During my time as a deputy sheriff for San Diego County, California, during the mid-1980s, I saw quite a few restraints applied by San Diego police officers, California Highway patrolmen (I never knew a patrolwoman), and sheriff’s deputies to suspects resisting arrest, and no deaths from the proper application of those restraints resulted from their proper use. On learning that 19 year Minneapolis Police officer Derick Chauvin was accused of murdering resisting criminal suspect George Floyd by the misuse of an approved arrest and control restraint, I began intricately researching the incident to ferret-out the salient and cogent facts. After examining the effect of the reporting of the liberal media on the racial overtones of Floyd’s death, I had immediately surmised that had Floyd been a white man in the exact same set of circumstances, the media would have found no interest, whatsoever, in the death of a white man from police restraint while resisting arrest.
The first three weeks after Floyd’s death and autopsy, during which the media accused Office Chauvin of causing the death of Floyd from affixation by using a departmentally-approved shoulder-neck knee restraint, resulted in false accusations to be leveled against Chauvin, that he had cut-off the air to Floyd by the application of the knee restraint, and that the restraint alone, applied for nine minutes, was the cause of Floyd’s death. That gave the media enough time to produce headlines to bias and prejudice the minds of most of the people of Minneapolis as to the guilt of Officer Chauvin for “murdering” George Floyd. By the time the sixth week had elapsed in the criminal pretrial discovery process, enough credible evidence had been adduced by Chauvin’s defense team from Floyd’s forensic autopsy and toxicity-screen to indicate that the “but for” premise for lack of criminal culpability would apply to the actions of Chauvin and the physical condition of Floyd prior to his death. Simply put, but-for the lethal level of illegal drugs in Floyd’s body and the severe physical condition that Floyd was in prior to his death, the nine minute knee restrain applied by Officer Chauvin would not have caused the death of George Floyd.
As such, the criminal culpability, or guilt, of Officer Chauvin was essentially negated, as Chauvin acted as he would have with any other suspect, of any race, who would have been resisting arrest prior to the application of the knee restraint. He, therefore, could not be accused of first-degree murder, second-degree murder, third-degree murder, or manslaughter since he had applied the departmentally-approved knee-restraint for nine minutes without causing the death of George Floyd. The exculpatory fact that Floyd claimed to have difficulty breathing fifteen minutes prior to the application by Chauvin of the knee-restraint, made it crystal-clear that Chauvin’s knee-restraint had not caused the breathing difficulty, and that the officers would not have necessarily believed Floyd’s resisting complaints, since it is a proven fact that criminal suspects will say anything to cause police to go easy on them.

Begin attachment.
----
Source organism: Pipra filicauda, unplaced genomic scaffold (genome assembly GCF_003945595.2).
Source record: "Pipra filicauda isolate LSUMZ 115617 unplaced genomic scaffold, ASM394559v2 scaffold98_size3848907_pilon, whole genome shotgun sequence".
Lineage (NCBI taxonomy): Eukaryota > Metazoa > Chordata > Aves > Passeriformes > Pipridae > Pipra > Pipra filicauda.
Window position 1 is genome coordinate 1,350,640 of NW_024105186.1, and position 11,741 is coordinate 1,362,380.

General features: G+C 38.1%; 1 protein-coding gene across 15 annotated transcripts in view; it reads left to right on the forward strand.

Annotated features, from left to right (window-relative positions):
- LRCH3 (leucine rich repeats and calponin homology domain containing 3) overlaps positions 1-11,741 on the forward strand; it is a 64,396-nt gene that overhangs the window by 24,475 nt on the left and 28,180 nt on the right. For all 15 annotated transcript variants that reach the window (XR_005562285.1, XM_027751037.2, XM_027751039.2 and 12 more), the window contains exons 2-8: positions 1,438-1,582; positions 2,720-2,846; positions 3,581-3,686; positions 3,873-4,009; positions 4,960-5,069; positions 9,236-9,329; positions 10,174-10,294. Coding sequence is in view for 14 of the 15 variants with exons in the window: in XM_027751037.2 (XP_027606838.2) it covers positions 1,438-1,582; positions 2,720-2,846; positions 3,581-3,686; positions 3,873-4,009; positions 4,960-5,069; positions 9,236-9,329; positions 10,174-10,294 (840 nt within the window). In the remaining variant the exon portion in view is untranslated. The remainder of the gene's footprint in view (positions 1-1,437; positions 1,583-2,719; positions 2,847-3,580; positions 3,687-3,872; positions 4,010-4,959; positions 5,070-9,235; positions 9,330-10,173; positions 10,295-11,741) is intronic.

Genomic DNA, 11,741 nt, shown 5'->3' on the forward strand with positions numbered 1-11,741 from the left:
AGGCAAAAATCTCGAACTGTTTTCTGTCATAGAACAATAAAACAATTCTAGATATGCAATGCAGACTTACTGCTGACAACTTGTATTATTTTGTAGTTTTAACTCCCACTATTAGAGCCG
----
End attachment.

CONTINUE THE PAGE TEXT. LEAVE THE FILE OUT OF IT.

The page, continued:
Then entered the politically motivated Minnesota judge, Peter A. Cahill, who very improperly allowed the Derick Chauvin trial to be televised, and began to egregiously and inexorably stack the scales of justice against Derick Chauvin with bias and prejudice. In effect, Cahill made it impossible for Chauvin to receive a fair trial through his intentional acts. A second-year law school student would have clearly recognized that what Cahill was doing to allow Chauvin to be charged with second-degree and third-degree murder was totally improper, and that the elements of those crimes did not fit what Chauvin had actually done. Cahill had to appease the hungry wolves threatening severe violence on the streets of Minneapolis if Chauvin were acquitted. I’ll put it this way, if recently appointed SCOTUS Justice Amy C. Barrett had been chosen to preside over the trial, she would have done things in a completely different manner, and she would have granted the defense request for a change of venue and would have sequestered the jury from the start of the trial. She would have sought justice for Derick Chauvin and not political and racial appeasement for the black mobs of Minneapolis. Finally, if Barrett had been in charge, there is certainly no doubt that she would have declared a mistrial based on what the very stupid Maxine Waters did to invoke violence on the Minneapolis streets if Chauvin were acquitted.
The old American aphorism advanced by such dedicated attorneys and judges as Clarence Darrow and the Honorable Learned Hand, “It’s better that twelve guilty defendants go free than one innocent defendant falsely convicted,” does not apply in the grossly unjust conviction of Derick Chauvin. There is no doubt that if a Minnesota appeals court does not reverse the Chauvin conviction and order, either, an acquittal, or an unprejudiced new trial in another venue than Minneapolis based upon the egregious errors of law allowed by Judge Cahill, the standard of justice in the State of Minnesota will be forever tarnished.